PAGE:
Is there scope for members to look at the experience of WTO accessions for additional inspiration in the ongoing WTO reform debate, asked Deputy Director-General Alan Wolff at a meeting of the Informal Group of Acceding Governments on 25 April. Governments that have joined the WTO since 1995 and observer governments currently seeking WTO membership are “key stakeholders in the ongoing debate and have a voice that should be heard,” he underlined. Extract from the speech:
“With over one-fifth of the WTO Membership now composed of economies that have gone through the accession process, and with a further 22 (and possibly more) economies in the accession queue, it is inevitable that the results of accession negotiations will continue to inform discussions on the future of the multilateral trading system and will accompany the evolution of WTO rules. WTO Members who come in through Article XII are generally better equipped to exploit the multilateral trading system than many of their senior partners who had an easier time getting in. Thanks to the rigours of the accession process, they have in place WTO-compliant legislation and institutional mechanisms. Their awareness of the system’s challenges and its weaknesses and strengths has been honed by the negotiating process. And more importantly, their political commitment to the WTO should normally be assured due to the difficult political choices that have had to be made at home to meet the demands for domestic reform. In other words, Article XII Members tend to be very good and active friends of the system. All members need to increase their efforts, exercising collective leadership, it the multilateral trading system is to progress and continue to be fit for purpose.” [ICC/JETRO symposium considers WTO reform]
World Bank’s new president skips China’s Belt and Road for Africa trip (Reuters)
David Malpass, fresh from a senior Trump administration post at the US Treasury Department, is instead making his first foreign trip as the World Bank’s leader to sub-Saharan Africa to highlight his vision for the bank’s poverty reduction and development agenda. A World Bank spokesman said Malpass will be traveling this weekend to Madagascar, Ethiopia and Mozambique before flying to Egypt and a debt conference in Paris. Malpass has said that Africa is a key priority for the bank due to its high concentration of the world’s poorest people.
Second Belt and Road Forum for International Cooperation: selected updates
President Xi Jinping’s keynote address. Over the past seven decades, we in China have, based on its realities, constantly explored the way forward through practices, and have succeeded in following the path of socialism with Chinese characteristics. Today, China has reached a new historical starting point. However, we are keenly aware that with all we have achieved, there are still many mountains to scale and many shoals to navigate. We will continue to advance along the path of socialism with Chinese characteristics, deepen sweeping reforms, pursue quality development, and expand opening-up. We remain committed to peaceful development and will endeavor to build a community with a shared future for mankind. Going forward, China will take a series of major reform and opening-up measures and make stronger institutional and structural moves to boost higher quality opening-up. First, we will expand market access for foreign investment in more areas. Second, we will intensify efforts to enhance international cooperation in intellectual property protection. Third, we will increase the import of goods and services on an even larger scale. Fourth, we will more effectively engage in international macro-economic policy coordination. Fifth, we will work harder to ensure the implementation of opening-up related policies. [SCMP infographic: How China is looking beyond borders]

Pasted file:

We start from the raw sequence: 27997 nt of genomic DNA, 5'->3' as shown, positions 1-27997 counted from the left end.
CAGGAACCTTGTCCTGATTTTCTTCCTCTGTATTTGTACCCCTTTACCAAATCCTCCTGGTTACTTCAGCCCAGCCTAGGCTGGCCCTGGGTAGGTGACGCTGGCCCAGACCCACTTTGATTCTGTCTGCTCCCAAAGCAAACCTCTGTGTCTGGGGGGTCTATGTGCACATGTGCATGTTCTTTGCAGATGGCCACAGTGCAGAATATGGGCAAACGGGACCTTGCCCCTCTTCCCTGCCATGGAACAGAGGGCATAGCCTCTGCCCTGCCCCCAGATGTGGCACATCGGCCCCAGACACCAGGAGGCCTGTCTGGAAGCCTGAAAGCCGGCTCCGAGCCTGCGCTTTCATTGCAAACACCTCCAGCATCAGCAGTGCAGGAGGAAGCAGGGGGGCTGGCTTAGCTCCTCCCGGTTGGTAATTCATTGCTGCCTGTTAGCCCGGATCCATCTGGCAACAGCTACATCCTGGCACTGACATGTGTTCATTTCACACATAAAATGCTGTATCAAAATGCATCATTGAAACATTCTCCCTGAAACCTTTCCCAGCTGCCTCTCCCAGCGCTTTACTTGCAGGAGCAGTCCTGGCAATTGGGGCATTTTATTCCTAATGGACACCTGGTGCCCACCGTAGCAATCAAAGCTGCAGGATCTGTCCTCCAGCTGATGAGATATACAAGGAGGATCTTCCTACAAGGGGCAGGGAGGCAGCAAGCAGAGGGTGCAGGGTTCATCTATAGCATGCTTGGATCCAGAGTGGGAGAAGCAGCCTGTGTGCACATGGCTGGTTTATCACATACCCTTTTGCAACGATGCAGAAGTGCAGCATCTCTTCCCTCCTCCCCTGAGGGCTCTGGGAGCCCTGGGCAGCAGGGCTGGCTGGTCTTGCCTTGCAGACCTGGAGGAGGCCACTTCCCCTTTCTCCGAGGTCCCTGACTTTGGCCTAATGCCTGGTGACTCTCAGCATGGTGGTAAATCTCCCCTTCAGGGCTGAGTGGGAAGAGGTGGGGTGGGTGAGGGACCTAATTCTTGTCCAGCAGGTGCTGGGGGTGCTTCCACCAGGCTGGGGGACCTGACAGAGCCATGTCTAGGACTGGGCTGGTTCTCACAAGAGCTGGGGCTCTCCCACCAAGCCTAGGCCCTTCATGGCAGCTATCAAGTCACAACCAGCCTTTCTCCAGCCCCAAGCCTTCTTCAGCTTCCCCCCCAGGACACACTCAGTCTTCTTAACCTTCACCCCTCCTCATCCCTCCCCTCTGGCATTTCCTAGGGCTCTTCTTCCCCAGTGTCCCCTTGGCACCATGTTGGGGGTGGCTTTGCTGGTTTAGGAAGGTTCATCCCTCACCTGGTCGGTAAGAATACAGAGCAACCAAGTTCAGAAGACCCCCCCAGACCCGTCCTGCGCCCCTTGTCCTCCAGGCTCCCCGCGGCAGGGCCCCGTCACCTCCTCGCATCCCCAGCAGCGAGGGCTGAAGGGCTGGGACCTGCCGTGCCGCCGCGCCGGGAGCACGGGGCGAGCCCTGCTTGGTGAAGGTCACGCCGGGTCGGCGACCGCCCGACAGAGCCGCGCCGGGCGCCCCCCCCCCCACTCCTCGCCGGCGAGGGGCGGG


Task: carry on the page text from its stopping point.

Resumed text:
Christine Lagarde: Stronger frameworks in the new phase of Belt and Road. At the same time, history has taught us that, if not managed carefully, infrastructure investments can lead to a problematic increase in debt. I have said before that, to be fully successful, the Belt and Road should only go where it is needed. I would add today that it should only go where it is sustainable, in all aspects. Fortunately, the Chinese government is already taking some steps to ensure this is the case. The new debt sustainability framework that will be utilized to evaluate BRI projects is a significant move in the right direction. BRI 2.0 can also benefit from increased transparency, open procurement with competitive bidding, and better risk assessment in project selection. The launch of the green investment principle at this conference is a further important step forward for the BRI — and a step forward for green, low-carbon and climate-resilient investment. Debt sustainability and green sustainability will strengthen BRI sustainability. [Jaindi Kisero: We [Kenya] should go slow on Chinese loans, they are hurting us]
Deborah Brautigam: Is China the world’s loan shark? (New York Times). In most of Africa and Latin America, in other words, China’s lending is significant, but fears that the Chinese government is deliberately preying on countries in need are unfounded.
Related CSAE workshop (19-20 March 2020), call for papers: China’s engagement with the African continent.
Today’s Quick Links:
Turkey-Africa trade volume totals $179bn in last decade
ECOWAS develops training on corruption assessment
Egypt’s CIB looks to East Africa for growth
Suriname establishes 1st African embassy: in Accra
26th EU-Japan Summit: joint statement (pdf), European Commission press release
Japan’s Abe urges EU to avoid no-deal Brexit ‘by all means’
Japan opposed to linking currency to trade despite American fears over US dollar devaluation
China goes hi-tech, giving Indian exporters the opportunity to fill the void